This has led to the proliferation of approaches using the internet, a medium where you can have very personal talks with a complete stranger but hide behind a nickname. Numerous studies have now confirmed that gay men use the internet as a tool for making disclosure of HIV status easier, as we reported here4.
These fall roughly into four types:
1.Notification schemes for people who have contracted a sexually transmitted infection and want an anonymous way to tell partners. In one such approach in Boston5 60% of the gay men notified through an email that they might have been in contact with an STI duly phoned up the clinic hotline.
2.Sites that use health advisors in chatrooms. Although this approach has been used for some years in both the UK and the US, such resources have tended to be under-used relative to the rather labour-intensive nature of the work and have tended, again, to succeed best with small, tightly-knit communities such as Hispanic gay men in California. No successful interventions using the approach were presented at Toronto, but a much larger intervention is being prepared for trial, using community consultation, in the US5.
3 Sites that use animated characters to guide people through an educational process around drugs, sex and HIV. Two examples presented at the project were the Dutch site www.gaycruise.nl8 and the harder-edged, New York-based www.mysexycity.com9. One intended specifically for HIV-positive youth is the site www.livepositive.ca10). ‘Gaycruise’ uses elements of the two previous approaches: it can be accessed via a ‘nick’ (online name) in gay chatrooms, and breaks from the animated characters to use live actors in photomodel stories acting out safer sex and dating dilemmas.
Gaycruise has been evaluated for efficacy: according to the results of an online questionnaire of site users, it produced statistically significant increases in the proportion of men who always take condoms on a first date and who bring up their HIV status online before meeting.
4. Sites that use role models. This is an extension of the ‘popular opinion leader’ concept into cyberspace and was pioneered by www.hivstopswithme in the USA. In Australia www.stayingnegative.net.au6 has extended the concept to using gay men who are HIV-negative as role models, getting them to relate their life stories and day-to-day decisions around sex and dating.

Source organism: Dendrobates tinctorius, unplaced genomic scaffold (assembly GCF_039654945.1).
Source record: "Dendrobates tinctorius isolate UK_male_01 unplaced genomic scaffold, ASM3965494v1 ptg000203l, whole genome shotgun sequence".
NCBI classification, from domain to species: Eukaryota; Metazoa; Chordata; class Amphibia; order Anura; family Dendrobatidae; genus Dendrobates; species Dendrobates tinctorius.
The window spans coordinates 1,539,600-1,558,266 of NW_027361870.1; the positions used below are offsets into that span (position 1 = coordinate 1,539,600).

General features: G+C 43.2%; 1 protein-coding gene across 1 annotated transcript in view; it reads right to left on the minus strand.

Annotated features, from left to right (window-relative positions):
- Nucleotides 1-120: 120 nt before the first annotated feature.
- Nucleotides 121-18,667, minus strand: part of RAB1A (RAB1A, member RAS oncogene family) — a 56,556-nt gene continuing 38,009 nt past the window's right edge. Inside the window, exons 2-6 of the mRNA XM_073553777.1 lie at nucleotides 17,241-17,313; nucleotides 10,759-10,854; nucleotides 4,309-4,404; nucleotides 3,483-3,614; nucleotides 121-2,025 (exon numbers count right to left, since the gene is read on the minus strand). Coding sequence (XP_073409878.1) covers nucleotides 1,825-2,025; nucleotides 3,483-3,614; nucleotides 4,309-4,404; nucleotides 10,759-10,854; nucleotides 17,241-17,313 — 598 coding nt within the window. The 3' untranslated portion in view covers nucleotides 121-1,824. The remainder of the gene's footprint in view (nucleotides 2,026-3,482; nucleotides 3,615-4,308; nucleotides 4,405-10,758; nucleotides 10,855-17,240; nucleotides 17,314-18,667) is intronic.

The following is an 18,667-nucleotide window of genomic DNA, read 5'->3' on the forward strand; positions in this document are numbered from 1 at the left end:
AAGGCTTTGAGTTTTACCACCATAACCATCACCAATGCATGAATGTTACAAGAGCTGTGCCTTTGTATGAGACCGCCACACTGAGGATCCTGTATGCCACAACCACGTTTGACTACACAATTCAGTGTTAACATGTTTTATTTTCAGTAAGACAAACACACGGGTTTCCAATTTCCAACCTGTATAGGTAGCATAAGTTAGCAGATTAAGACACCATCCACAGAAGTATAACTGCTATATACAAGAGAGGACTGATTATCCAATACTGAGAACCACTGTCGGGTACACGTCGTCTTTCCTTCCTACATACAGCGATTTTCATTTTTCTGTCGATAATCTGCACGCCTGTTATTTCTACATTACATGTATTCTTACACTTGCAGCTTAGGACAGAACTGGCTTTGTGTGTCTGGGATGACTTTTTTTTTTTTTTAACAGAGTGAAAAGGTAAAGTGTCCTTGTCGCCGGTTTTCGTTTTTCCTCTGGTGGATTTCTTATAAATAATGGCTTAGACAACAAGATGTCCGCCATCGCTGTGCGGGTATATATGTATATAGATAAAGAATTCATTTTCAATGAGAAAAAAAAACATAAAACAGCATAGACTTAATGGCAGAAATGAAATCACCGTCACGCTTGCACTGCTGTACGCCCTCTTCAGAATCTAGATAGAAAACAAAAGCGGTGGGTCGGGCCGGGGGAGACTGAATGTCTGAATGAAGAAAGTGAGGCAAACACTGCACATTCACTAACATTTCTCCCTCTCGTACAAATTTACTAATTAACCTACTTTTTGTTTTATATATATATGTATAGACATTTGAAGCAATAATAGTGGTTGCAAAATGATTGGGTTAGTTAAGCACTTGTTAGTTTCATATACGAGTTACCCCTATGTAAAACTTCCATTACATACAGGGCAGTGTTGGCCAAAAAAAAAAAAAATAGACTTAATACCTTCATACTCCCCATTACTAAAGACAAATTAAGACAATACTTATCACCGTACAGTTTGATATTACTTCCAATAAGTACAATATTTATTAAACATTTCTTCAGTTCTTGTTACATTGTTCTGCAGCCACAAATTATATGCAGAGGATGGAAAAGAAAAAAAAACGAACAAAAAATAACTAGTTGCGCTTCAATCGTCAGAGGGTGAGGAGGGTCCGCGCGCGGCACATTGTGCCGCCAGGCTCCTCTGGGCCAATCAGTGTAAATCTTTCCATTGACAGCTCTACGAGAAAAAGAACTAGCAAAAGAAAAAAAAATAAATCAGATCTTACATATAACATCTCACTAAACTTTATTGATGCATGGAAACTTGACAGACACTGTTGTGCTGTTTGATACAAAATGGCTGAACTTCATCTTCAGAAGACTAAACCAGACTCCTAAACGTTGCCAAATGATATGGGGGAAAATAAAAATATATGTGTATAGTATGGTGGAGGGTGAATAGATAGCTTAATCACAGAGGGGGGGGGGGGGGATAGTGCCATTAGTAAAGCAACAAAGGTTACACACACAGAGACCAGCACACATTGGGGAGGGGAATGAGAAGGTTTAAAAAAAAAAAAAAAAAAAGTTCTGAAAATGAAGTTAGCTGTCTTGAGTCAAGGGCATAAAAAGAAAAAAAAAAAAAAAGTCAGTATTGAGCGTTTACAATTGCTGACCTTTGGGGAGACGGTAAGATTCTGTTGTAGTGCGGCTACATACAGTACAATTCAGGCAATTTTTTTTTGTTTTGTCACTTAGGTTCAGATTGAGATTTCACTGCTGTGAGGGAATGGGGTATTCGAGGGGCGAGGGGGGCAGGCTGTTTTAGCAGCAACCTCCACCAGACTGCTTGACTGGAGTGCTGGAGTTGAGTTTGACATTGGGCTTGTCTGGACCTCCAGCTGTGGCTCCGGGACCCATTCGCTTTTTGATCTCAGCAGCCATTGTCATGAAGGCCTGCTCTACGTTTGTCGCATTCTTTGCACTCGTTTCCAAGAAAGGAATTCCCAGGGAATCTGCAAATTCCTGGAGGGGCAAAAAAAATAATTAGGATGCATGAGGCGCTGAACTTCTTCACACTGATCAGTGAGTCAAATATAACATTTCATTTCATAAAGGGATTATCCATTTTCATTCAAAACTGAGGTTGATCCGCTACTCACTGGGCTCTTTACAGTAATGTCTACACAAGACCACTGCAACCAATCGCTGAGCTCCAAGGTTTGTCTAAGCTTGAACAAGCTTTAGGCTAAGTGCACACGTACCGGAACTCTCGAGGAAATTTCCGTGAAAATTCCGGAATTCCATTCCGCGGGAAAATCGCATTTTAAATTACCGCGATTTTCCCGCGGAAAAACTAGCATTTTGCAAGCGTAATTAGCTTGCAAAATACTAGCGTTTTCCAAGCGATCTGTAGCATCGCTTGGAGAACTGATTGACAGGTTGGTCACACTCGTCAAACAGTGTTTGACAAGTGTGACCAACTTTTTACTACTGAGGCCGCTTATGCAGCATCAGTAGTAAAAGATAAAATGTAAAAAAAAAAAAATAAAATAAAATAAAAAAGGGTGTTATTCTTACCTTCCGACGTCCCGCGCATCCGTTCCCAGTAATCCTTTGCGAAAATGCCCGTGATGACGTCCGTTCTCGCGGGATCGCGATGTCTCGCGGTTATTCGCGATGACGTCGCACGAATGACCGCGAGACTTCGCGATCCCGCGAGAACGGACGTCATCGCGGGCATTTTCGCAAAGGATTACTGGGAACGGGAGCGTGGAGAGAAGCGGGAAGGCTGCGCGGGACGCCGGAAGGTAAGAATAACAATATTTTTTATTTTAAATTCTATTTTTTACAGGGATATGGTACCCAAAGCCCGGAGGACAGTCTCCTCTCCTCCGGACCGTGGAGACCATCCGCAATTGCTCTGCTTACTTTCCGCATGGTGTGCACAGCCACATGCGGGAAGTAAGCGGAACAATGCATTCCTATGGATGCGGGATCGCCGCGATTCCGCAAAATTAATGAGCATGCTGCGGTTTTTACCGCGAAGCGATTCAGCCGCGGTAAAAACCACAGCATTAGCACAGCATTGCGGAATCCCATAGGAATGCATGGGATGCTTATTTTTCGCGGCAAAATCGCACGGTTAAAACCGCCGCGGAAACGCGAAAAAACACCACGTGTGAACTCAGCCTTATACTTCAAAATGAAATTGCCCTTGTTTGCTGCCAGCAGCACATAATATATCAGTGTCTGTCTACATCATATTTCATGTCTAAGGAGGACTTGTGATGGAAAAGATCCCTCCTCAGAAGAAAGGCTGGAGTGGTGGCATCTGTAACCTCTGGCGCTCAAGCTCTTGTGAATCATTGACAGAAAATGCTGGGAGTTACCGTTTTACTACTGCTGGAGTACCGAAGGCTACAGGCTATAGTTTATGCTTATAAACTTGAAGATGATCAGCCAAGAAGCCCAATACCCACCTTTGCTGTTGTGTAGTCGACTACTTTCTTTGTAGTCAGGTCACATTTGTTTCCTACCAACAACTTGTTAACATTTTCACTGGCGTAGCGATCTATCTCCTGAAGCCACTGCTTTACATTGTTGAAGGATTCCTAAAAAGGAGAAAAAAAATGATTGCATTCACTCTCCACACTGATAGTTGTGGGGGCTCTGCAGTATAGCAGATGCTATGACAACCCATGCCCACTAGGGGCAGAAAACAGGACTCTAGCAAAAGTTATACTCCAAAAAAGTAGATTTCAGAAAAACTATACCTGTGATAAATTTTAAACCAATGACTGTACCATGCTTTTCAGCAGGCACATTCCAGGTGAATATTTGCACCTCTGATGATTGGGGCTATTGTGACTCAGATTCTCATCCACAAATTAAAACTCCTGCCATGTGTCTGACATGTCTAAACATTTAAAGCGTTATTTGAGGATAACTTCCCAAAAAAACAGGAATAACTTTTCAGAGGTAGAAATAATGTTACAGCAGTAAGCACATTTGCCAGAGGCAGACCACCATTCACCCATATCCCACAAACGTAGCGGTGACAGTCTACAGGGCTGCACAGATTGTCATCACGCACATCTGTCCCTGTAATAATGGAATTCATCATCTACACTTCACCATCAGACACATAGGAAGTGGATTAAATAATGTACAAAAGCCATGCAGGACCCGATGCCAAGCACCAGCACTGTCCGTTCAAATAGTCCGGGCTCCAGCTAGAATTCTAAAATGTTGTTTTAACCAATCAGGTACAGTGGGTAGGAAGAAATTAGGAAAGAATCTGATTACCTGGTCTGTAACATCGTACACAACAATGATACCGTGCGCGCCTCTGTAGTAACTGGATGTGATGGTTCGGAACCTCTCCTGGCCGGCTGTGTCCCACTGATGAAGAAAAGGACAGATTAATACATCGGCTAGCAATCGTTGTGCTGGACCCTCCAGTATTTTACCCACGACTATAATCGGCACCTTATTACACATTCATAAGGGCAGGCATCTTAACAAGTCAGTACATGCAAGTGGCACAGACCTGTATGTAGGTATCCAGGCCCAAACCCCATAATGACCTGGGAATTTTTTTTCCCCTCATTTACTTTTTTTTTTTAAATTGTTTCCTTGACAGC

In an entertaining presentation, Mike Kennedy of the Victoria AIDS Council said that the site was based on the ‘information/motivation/behavioural skills’ model of behaviour change. He said that gay men need more than just information about HIV in order to change their risk behaviour; they have to have the skills and the motivation to do it.
Analysis of prevention messages since antiretroviral therapy arrived showed they were based mainly on medicalised statements about HIV risk and ways to avoid it; this did not place the risk in the context of gay men’s real thought patterns and behaviour. In other words it did not get gay men to think why they took risks in the first place. Role models taking about their daily lives could do this. In response to criticism that it might possibly portray seroconversion as a failure, Kennedy said that the site had also recently started recruiting HIV-positive spokesmodels. ‘Staying Negative’ has been running for 18 months and is currently being evaluated for effectiveness.
A similar site7, but directed at people with HIV, will soon be up and running in the UK. DIPEx (www.dipex.org) is a site using as spokesmodels patients with chronic health conditions and the HIV section has been developed as a collaboration between researchers, two HIV clinics in London, patients and two NGOs (the Terrence Higgins Trust and George House Trust). It will be up and running in November. It uses video interviews with HIV-positive spokesmodels to talk about specific aspects of living with HIV, including disclosure, coping with mental health problems, religion and stigma and discrimination, and users will be guided through the site using a carefully structured directory of topics.
DIPEx is directed at both gay men and Africans with HIV, since research showed that 75% of Africans with HIV in the UK have internet access, though it will also be available on a CD. Although most of the (largely white) gay men on the site speak as themselves, fear of stigma prevented all but one of the African spokesmodels doing so and their words are spoken by actors. A trial of DIPEx’s effectiveness in meeting the prevention needs of high-risk or newly-diagnosed patients is being planned.
All this internet-based activity surely doesn’t apply to the developing world, does it? Well, several surveys showed high levels of internet use among gay men in countries like the Philippines11 and Peru12.
The Peru survey used banner ads on www.gayperu.com, enticing some of the participants with offers of free condoms and STI tests. A total of 1,124 men responded to the survey of whom 79 (7%) said they had HIV – half the estimated prevalence according to UNAIDS. Fifty-four per cent had taken an HIV test – a higher proportion than in, for instance, Glasgow – and 70% had met a sex partner through the internet in the last year. Forty-seven per cent of those who had had and HIV test and 58% of those who had not had had unprotected receptive anal sex during the last year. Eighty-three per cent said they would be interested in HIV prevention initiatives such as email STI contact tracing and discussion groups.